The Anzac Spirit – Alive and Well

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“The really important kind of freedom involves attention, and awareness, and discipline, and effort, and being able truly to care about other people and to sacrifice for them, over and over, in myriad petty little unsexy ways, every day.”
~ David Foster Wallace

I live in the picturesque Byron Shire – a million miles away from battlefields and war zones.  Ours is the place where people come to enjoy some rest, sunshine, catch a few waves and enjoy a couple of beers as the sun goes down.

On a morning like many others I woke early and headed into Byron Bay for a swim and a good coffee.  I parked my car, and began walking up the street towards the beach.  The town was mostly still asleep, and all you could hear was the distant rolling surf and the morning chorus of birdsong.

Behind me some sleepy-eyed young men tumbled out of a local motel, clad in boardshorts and singlets, towels flung over their shoulders.

Suddenly there was a loud bang.  I jumped, startled, and glanced around to see where the noise had come from.  Bang!  It sounded like a small explosion.  The noise shattered the stillness of the morning, and the bangs kept coming.

Inexplicably I found myself shielded by three young men, pressed into the safety of a doorway.  The tension was palpable, and then it dissolved as an old Kombi lurched past us, still backfiring.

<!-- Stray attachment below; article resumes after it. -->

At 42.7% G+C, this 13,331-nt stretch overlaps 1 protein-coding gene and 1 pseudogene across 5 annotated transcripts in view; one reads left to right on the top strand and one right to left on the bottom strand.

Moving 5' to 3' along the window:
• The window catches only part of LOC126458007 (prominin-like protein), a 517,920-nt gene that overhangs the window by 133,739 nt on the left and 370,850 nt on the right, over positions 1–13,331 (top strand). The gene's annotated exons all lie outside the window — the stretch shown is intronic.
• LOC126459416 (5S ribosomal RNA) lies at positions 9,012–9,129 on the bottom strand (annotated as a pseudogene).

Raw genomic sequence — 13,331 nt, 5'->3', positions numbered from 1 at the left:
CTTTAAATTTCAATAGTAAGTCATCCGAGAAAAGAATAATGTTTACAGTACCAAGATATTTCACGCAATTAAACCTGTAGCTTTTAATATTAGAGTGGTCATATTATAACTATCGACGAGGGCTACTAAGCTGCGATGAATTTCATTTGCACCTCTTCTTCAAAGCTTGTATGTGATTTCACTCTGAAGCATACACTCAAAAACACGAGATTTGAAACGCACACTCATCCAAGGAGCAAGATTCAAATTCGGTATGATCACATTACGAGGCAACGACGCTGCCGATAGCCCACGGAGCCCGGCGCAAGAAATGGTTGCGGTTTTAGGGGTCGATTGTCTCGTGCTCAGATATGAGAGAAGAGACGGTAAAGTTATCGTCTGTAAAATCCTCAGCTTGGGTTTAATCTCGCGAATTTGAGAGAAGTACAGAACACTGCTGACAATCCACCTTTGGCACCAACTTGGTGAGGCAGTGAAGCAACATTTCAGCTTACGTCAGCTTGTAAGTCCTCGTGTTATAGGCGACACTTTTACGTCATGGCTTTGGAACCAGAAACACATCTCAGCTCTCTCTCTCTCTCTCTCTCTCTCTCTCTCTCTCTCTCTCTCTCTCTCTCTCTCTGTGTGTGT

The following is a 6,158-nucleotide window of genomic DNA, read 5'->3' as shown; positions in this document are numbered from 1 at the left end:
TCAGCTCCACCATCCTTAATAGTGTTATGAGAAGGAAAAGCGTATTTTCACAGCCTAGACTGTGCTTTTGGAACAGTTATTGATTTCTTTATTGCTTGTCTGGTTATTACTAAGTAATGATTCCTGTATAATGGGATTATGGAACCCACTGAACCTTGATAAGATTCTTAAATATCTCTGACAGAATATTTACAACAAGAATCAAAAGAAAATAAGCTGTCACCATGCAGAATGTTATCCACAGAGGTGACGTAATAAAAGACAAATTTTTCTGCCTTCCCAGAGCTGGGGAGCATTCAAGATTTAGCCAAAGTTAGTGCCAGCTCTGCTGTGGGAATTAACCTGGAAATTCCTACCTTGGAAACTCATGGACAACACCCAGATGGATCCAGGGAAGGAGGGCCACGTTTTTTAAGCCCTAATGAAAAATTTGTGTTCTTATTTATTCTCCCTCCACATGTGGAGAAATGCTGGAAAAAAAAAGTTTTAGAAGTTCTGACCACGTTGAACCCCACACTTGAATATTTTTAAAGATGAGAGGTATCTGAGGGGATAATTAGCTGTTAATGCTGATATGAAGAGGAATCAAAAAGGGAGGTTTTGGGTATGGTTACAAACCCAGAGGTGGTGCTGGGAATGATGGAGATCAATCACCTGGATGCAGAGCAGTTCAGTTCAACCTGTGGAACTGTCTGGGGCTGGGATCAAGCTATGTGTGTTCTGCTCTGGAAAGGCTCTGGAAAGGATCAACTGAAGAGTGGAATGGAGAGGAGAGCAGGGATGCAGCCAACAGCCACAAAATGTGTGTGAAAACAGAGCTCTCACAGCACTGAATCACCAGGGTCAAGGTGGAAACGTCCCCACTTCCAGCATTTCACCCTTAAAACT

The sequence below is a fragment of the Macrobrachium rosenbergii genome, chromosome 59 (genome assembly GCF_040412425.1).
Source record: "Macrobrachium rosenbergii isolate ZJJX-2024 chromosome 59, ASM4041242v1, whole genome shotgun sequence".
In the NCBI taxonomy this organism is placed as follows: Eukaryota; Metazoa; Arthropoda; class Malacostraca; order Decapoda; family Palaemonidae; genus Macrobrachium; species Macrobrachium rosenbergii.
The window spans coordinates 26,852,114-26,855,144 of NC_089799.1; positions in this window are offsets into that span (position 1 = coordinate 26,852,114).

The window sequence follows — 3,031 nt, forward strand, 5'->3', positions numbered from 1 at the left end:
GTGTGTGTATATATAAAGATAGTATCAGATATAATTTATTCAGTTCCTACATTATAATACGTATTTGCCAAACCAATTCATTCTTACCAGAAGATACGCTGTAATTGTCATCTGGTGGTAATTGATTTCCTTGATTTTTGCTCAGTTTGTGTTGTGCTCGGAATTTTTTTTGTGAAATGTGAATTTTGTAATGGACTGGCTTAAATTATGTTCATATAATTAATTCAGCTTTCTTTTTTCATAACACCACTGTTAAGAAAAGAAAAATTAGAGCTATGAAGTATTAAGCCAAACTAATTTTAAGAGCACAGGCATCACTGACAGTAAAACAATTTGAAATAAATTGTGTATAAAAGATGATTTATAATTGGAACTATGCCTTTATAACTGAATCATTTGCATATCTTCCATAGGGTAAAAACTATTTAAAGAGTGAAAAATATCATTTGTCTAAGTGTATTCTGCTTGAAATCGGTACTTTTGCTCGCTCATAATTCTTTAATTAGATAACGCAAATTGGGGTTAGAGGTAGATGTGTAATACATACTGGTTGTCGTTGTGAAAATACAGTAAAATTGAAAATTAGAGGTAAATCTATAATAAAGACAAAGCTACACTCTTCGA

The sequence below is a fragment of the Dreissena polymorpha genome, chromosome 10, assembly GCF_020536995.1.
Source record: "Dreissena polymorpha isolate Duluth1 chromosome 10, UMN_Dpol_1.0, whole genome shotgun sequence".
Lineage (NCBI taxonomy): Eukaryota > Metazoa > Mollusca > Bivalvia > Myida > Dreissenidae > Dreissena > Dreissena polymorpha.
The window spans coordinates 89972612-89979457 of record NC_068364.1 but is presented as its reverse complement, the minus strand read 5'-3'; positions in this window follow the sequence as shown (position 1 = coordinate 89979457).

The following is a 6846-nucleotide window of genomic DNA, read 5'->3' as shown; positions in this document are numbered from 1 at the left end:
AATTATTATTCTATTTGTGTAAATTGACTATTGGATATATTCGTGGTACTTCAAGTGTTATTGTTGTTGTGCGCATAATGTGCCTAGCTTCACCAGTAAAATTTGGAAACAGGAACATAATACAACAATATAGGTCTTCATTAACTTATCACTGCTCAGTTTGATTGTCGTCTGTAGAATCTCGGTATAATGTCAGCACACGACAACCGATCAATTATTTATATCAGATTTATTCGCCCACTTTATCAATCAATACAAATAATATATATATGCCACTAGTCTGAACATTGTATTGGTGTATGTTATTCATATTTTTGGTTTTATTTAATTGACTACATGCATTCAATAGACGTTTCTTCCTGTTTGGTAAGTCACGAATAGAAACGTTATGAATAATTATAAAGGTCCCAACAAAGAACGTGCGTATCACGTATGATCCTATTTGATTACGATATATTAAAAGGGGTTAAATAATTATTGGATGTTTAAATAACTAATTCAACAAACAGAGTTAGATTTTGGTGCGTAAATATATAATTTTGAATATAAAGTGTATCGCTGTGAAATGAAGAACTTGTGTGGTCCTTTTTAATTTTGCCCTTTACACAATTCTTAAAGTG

We all laughed.  I laughed heartily, feeling silly to have been frightened by something so ordinary.  The young men laughed uncomfortably, and then began apologising profusely for having shoved me off the street.

“It’s okay, you probably haven’t had your coffee yet,” I said, trying to make them feel better.

“Actually, it’s the first day of our holiday,” explained one.  “Can you tell us where to get a good brew?”

I did one better, and shouted them a coffee at my favourite local cafe.  Turns out the young men were three of our soldiers, just back from a tour of Afghanistan.  They apologised again and again for being jumpy, but I was just grateful that their first instinct had been to take care of me, before they even knew what the threat was.

Soldiers from the Mentoring Task Force take a break in the Charmestan Valley, Uruzgan Province, Afghanistan. Picture: Images Defence Source: AdelaideNow

Soldiers from the Mentoring Task Force take a break in the Charmestan Valley, Uruzgan Province, Afghanistan. Picture: Images Defence Source: AdelaideNow

It was enlightening to talk with them.  They were so proud of the efforts of Australia’s military, and had obvious love of their work.  We talked about their overseas tours, and their work closer to home, helping out after cyclones and floods.  They talked about the morale of our troops, and the excitement and emotional uplift when care packages arrived in the mail.  Of what it meant to receive letters from school children, and ANZAC biscuits and Vegemite from people they’d never met, but who were thinking of them, so far from home.

They talked of comrades injured, or killed.  And the strong bonds of friendship.

By the time they’d finished their coffees they were relaxed again.  Three mates heading off up the street to go for a body surf, to lie in the sun, and then to go in search of breakfast.

Today, ANZAC Day, I’m thinking of those three young men; their courage and their values.  The ANZAC Spirit is alive and well, and I’m so very proud and grateful.

Lest We Forget.